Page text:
"Kati nem hall."

Translation:Kati cannot hear.

July 12, 2016

24 Comments
This discussion is locked.


https://www.duolingo.com/profile/plutonyum80

I put "Kati does not hear", which was marked wrong; correct answers are "Kati can not hear" and "Kati can't hear." Is this actually incorrect or just not a duo-approved answer yet? I thought that "Kati can not xxx" would be "Kati nem tud xxx."


https://www.duolingo.com/profile/AndrsBrny
Mod
  • 1112

Accepted now!


https://www.duolingo.com/profile/mbgreen11

Is there a different verb for "listening"? I put "Kati is not listening." Is there a better way to say this in Hungarian? Thanks!


https://www.duolingo.com/profile/AndrsBrny
Mod
  • 1112

Hey, for Kati is not listening we would use Kati nem hallgat. As you can tell, the verb hallgat includes hall. Though people don't necessarily think of it that way these days, hallgat very literally would mean something like hear again and again. But that's just a side note.

Wiktionary summarises the differences between hear and listen like this:

“To hear represents automatic, unconscious, or passive perception of sound, while listen generally represents intentional, conscious, or purposeful use of the sense of hearing.” (from: https://en.wiktionary.org/wiki/listen#English)

The same holds for Hungarian, where hall corresponds to hear and hallgat to listen. For example, when you are walking down the street and you hear music coming from a bar, you'd use hall. But when you stop and listen to it consciously, you'd use hallgat.


https://www.duolingo.com/profile/mbgreen11

Thanks! I recognize the difference between the two terms, I just don't use the phrase that someone "hears" very often and automatically substituted the more common expression of "someone is listening." But your explanation was very useful for remembering both and their Hungarian terms.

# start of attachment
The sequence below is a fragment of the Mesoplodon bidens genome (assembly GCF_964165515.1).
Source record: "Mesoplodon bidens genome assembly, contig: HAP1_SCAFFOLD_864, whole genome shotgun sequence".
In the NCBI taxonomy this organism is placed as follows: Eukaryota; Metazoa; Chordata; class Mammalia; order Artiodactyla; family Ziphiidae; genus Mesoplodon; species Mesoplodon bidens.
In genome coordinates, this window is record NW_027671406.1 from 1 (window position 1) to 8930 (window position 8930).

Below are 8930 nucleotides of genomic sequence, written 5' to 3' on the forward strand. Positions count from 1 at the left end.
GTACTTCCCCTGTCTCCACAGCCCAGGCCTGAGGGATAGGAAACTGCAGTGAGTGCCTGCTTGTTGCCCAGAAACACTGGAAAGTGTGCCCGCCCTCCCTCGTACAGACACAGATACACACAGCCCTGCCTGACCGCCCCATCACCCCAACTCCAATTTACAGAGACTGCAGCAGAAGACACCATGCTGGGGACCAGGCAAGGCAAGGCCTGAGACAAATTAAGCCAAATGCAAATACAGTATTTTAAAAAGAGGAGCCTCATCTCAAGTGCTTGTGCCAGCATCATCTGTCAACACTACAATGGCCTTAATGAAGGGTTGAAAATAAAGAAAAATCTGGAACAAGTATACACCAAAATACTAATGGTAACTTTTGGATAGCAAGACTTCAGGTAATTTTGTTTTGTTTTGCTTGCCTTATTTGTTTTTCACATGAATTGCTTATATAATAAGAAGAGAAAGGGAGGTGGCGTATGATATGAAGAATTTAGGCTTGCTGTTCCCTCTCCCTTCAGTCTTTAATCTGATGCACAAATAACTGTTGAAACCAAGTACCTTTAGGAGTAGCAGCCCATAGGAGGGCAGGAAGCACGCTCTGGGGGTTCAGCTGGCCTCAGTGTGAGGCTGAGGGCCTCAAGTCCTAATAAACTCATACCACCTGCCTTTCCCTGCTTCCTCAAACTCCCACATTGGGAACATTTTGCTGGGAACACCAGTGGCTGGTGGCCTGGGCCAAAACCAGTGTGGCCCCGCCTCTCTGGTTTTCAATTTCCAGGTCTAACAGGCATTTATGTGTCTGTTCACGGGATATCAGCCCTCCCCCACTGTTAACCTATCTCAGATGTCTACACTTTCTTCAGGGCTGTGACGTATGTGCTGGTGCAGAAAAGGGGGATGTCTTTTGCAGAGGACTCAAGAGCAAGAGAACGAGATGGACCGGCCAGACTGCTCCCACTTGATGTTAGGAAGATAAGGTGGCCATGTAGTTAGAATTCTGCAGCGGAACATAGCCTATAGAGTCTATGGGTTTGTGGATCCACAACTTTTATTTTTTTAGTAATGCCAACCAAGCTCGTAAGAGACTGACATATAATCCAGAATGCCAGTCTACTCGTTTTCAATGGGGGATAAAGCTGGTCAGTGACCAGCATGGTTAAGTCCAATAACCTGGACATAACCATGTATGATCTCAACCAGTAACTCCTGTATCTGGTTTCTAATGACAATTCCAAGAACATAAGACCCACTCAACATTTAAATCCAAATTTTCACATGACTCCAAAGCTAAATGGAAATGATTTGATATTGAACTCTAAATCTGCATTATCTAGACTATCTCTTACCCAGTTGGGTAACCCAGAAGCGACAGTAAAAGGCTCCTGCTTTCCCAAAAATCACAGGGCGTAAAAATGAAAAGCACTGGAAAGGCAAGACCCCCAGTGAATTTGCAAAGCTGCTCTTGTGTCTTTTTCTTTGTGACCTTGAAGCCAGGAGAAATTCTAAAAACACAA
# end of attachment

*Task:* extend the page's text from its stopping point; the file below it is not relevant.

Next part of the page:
https://www.duolingo.com/profile/hirschhs

Ok but Kati is not hearing is pretty illogical! Given that you have no control over that sense. Kati can't hear or doesn't hear might be better.


https://www.duolingo.com/profile/sheepishangel

In English it's more normal to say "Kati can't hear" than "Kati doesn't hear". Duo now accepts this translation.


https://www.duolingo.com/profile/Patricia460976

Could this imply that Kati is deaf?


https://www.duolingo.com/profile/MrtonPolgr

Yep, quite a logical thought.


https://www.duolingo.com/profile/franzama

"Kati is not hearing?"... Gosh! This course is full of bugs!!


https://www.duolingo.com/profile/AndrsBrny
Mod
  • 1112

It's the beta! And we're very grateful to you guys for helping us fix it!


https://www.duolingo.com/profile/Joe246011

"kati is not hearing" still wrong on the 19/08/2020 I just reported that


https://www.duolingo.com/profile/MrtonPolgr

I think that's actually intentional - state verbs used in the progressive isn't standard English.


https://www.duolingo.com/profile/CraigPesti

I translated it as "Kati is not hearing." Given the fact that the sentences at this point are on the "See Dick run" level, "Kati nem hall" is simplistic in itself. But "Kati is not hearing" seems to me to be a legitimate translation.


https://www.duolingo.com/profile/MrtonPolgr